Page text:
Step 1: Sign up and deposit at a casino.
Step 2: Trace that deposit and get that company closed. This is not a big problem for the casino, as described above, but it's still part of the process..
Step 3: Request a payout.
Step 4: Trace the check, and get that bank account closed. Also try to get the issuing bank officially reprimanded for breaking the rules of the UIGEA. If happens often enough, the bank may lose its privilege to do business with American financial institutions. This is a time-consuming and political process, but if it happens, it could be devastating to the bank involved.
Step 5: Repeat.

Now, any company needs a bank account to do business, so it is imperative that online companies keep one bank account clean and free from suspicion. And as Step 4 illustrates, it's not always easy for online gaming companies to find local banks willing to have them as customers. The risk is too high. Once you find a bank, you protect it and do nothing to jeopardize that relationship.

So in order to handle payouts, they need to find a bank or a third party willing to take this risk.

Also keep in mind that this is not just one transaction. Your average online gambling company needs the ability to cut thousands and thousands of checks per year. And the bigger the company, the more checks that have to be cut. At certain periods, like say after the SuperBowl, they might have to cut literally hundreds of checks per day

Now, the actual check cutting is done by "processors". These take advantage of the situation by charging huuuuuge fees and asking for substantial deposits.


Quote:
But in the processor's defense, they are taking a big risk too. And not to put too fine a point on it, but as Step 4 illustrates, sooner or later these processors are probably going to get shut down. And when they do, it's pretty certain that they will never be able to do business in that manner ever again. Plus, all of the money sitting in the processor's bank account will probably be seized as well.

The bottom line is that these payment processors are involved in a very short-term business, and need to protect themselves too.

But I digress... Depending on the size of the casino, this security deposit might be anywhere from $100K up to literally millions of dollars. Plus, the casino needs to constantly be transferring funds to this processor to handle the day-to-day issuing of checks. In the event of a meltdown, that is a LOT of money that can go down the drain very quickly.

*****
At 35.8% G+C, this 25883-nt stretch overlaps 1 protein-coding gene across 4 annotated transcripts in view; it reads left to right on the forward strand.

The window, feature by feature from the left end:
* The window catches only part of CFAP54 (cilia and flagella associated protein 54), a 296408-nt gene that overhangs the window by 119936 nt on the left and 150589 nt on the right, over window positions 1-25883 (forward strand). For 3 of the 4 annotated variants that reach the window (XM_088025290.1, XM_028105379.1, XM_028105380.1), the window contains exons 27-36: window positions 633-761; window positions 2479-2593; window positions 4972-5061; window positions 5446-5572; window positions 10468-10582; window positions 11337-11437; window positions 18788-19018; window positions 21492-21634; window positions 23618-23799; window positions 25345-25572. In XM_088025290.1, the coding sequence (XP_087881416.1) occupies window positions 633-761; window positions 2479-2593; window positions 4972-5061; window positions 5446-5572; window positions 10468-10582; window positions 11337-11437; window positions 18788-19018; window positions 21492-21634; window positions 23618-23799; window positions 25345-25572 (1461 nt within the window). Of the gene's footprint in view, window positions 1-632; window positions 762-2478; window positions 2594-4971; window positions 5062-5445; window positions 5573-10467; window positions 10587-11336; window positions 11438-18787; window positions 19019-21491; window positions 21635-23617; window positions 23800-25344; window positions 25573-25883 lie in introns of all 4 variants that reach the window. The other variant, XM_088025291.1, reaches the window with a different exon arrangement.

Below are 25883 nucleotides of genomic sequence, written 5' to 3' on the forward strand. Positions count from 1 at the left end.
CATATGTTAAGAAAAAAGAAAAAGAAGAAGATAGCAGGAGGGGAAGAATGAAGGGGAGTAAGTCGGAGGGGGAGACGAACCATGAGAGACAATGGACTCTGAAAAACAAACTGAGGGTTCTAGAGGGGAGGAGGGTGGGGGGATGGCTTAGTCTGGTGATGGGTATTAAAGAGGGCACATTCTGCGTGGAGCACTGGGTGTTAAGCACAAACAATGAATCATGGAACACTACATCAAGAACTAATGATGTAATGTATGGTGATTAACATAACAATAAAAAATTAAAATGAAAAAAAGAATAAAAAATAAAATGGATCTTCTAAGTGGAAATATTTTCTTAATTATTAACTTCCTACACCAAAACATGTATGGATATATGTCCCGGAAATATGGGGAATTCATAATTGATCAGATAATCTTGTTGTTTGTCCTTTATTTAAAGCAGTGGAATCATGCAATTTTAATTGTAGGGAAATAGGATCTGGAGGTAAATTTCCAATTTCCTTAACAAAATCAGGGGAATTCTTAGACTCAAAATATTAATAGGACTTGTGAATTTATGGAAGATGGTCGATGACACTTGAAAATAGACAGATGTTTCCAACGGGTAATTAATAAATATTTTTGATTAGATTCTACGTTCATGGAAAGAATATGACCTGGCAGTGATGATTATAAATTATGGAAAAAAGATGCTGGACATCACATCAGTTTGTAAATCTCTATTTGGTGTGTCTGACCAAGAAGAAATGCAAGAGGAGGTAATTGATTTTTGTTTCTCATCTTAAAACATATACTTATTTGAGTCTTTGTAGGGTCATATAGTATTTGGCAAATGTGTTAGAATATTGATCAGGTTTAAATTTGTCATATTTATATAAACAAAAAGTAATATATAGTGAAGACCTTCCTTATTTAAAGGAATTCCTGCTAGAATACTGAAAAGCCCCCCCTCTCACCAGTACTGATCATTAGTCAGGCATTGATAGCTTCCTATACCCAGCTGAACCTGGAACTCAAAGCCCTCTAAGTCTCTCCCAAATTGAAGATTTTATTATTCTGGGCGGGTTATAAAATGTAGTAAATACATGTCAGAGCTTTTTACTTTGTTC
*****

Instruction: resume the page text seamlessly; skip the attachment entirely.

So what we have here is a very risky, but very lucrative, short-term business. You can imagine what kind of entrepreneur is involved here.

In short, there are two types of payment processors. The honest guys who try to put together a good process and avoid getting caught for as long as possible, and then there are the guys who talk a good game but really are more interested in receiving as many security deposits as they can before mysteriously disappearing and claiming to have been shut down. And from the casino's standpoint, there really isn't any reliable way to tell the good guys from the bad.
and so you have this problem:

Quote:
Since it is involving a third-party, the casino is out of the loop. They really have no immediate way of knowing which checks got cashed, and which checks bounced. It isn't easy to fix a problem when you have no immediate information.

- Is the problem with the processor?
- Is the problem with the customers' bank?
- Are we being scammed by the payment processor?
- Are we being scammed by a syndicate of players (it happens) trying to imitate a meltdown?
- Is it an isolated case involving one particular bank, or is it a wide-spread issue involving a change in American government regulations?

All the casino can do is try to isolate which people are complaining, and try to verify their story - which isn't easy when the third-party processor may or may not be even answering the phone.

The casino doesn't know which players are being honest about the situation and which are trying to capitalize on the confusion to receive an extra payout. Not to mention the fact that the casino has just lost hundreds of thousands of dollars - perhaps millions - and needs to find a new and reliable processor ASAP.

Read more about this here: Spaces-Covers

So it's not as simple at all as going to a bank and cutting a check. It's a total mess. Let's hope that UIGEA gets repealed all the way and things will normalize.
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Old 09-23-2008, 12:10 PM   #4
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Default Re: Bodog - Are you kidding me?

Lots of good info there, Dom.

However - I have received lots of payouts from lots of places. Nobody else needs 40 days. Two weeks is normal in my experience. When I cashed out at Absolute they had a check to me in 4 days, and they are a bunch of cheating scum!

As far as using Western Union, I would not worry too much about it. I use them frequently for sportsbooks, and have never had a problem. If the transaction is less than $1,000 they do not even ask for ID if you're sending the money. For the most part the WU agent is some minimum wage schlep who doesn't really give a rat's patootie if you're laundering money or gambling on the internet. He/she just wants to get you out of the store so he/she can get back on their cell phone call. :smile: